This object is achieved according to the invention by a connection system wherein a semiconductor component is provided having a mounting surface; a metal carrier is provided having a component receiving surface; and a buffer material is provided between the surfaces of the semiconductor component and metal carrier. At least one of the surfaces of the semiconductor component and metal carrier adjoining the buffer material have a structure associated therewith for retaining or fixing the buffer material when the semiconductor component is bonded to the metal carrier.
The present invention can be employed with particular advantage for realizing a reliable semiconductor-to-chip connection on the basis of eutectic alloying of a silicon chip on a copper carrier band by use of a gold layer on the backside of the semiconductor component.
The present invention is especially advantageous for the production of surface-mountable components (surface-mounted devices).
The employment of the present invention is especially advantageous given metal carriers that are relatively thin (thinner than 250 μm, especially thinner than 150 μm). The present invention is therefore especially advantageous for the manufacture of SOT 23 components.
The invention permits the use of thinner and/or more cost-beneficial metal carriers. A large part of the costs in the manufacture of the semiconductor components in lead-frame technology is to be attributed to the cost of the lead frame (metallic carrier).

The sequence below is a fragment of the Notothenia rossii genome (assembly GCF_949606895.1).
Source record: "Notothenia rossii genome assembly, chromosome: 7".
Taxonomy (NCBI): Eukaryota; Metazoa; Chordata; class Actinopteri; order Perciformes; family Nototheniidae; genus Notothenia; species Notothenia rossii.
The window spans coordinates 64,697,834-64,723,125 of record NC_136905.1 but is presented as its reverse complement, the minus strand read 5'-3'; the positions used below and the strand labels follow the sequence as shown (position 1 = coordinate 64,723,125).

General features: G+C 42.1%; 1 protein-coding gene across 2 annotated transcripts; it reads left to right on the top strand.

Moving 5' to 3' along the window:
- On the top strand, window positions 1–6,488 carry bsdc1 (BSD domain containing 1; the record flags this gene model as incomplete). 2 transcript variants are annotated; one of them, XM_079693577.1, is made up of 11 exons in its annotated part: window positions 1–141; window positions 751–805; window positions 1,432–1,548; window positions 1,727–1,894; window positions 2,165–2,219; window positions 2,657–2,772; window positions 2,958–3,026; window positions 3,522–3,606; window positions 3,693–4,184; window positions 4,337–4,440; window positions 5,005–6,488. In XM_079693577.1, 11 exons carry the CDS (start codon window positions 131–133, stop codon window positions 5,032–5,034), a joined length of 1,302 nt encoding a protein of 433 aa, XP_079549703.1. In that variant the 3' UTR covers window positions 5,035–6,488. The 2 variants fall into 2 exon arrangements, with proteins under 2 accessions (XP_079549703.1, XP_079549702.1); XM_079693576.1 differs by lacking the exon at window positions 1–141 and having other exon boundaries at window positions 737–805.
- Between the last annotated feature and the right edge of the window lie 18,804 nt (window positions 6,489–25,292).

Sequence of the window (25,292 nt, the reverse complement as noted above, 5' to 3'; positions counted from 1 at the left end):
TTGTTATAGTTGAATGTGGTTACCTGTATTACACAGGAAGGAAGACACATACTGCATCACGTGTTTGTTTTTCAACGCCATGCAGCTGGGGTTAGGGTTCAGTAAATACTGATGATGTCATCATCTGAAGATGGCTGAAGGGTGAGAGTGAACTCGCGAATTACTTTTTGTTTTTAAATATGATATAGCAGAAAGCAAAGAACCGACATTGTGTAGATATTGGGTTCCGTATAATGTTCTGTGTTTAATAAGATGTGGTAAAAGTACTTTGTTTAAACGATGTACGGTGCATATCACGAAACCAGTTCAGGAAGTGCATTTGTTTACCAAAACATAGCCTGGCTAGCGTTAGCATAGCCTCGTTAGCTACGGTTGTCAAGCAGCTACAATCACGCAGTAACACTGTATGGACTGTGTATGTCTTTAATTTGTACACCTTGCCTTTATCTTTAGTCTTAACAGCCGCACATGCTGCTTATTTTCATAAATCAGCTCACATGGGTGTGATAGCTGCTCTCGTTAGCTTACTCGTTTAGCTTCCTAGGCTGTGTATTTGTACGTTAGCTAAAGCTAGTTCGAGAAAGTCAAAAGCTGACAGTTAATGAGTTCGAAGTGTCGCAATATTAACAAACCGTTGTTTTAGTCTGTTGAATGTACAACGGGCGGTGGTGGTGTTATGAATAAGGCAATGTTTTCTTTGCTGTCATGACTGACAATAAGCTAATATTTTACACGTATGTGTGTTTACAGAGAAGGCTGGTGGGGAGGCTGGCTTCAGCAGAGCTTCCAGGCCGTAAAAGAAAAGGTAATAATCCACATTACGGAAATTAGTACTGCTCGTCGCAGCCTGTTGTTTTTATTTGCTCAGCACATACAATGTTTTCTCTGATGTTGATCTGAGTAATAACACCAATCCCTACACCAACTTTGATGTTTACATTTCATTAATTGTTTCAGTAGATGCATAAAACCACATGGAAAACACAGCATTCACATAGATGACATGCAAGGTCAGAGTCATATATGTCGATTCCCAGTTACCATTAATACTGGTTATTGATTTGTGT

The invention is especially advantageous for the direct bonding of a silicon semiconductor component to a copper carrier with the assistance of a gold-silicon eutectic between the semiconductor component and the copper carrier.
The employment of a thick gold layer (2-5 μm, particularly 3.5 μm thick) as a buffer material between the semiconductor component and the metal carrier is especially advantageous. Soft material that can creep and that can relieve stresses can be employed as the buffer material. In die bonding, solder is pressed out between the semiconductor component and the metal carrier. What is achieved by a profiling of the metal carrier is that the solder is held back between the semiconductor component and the metal carrier.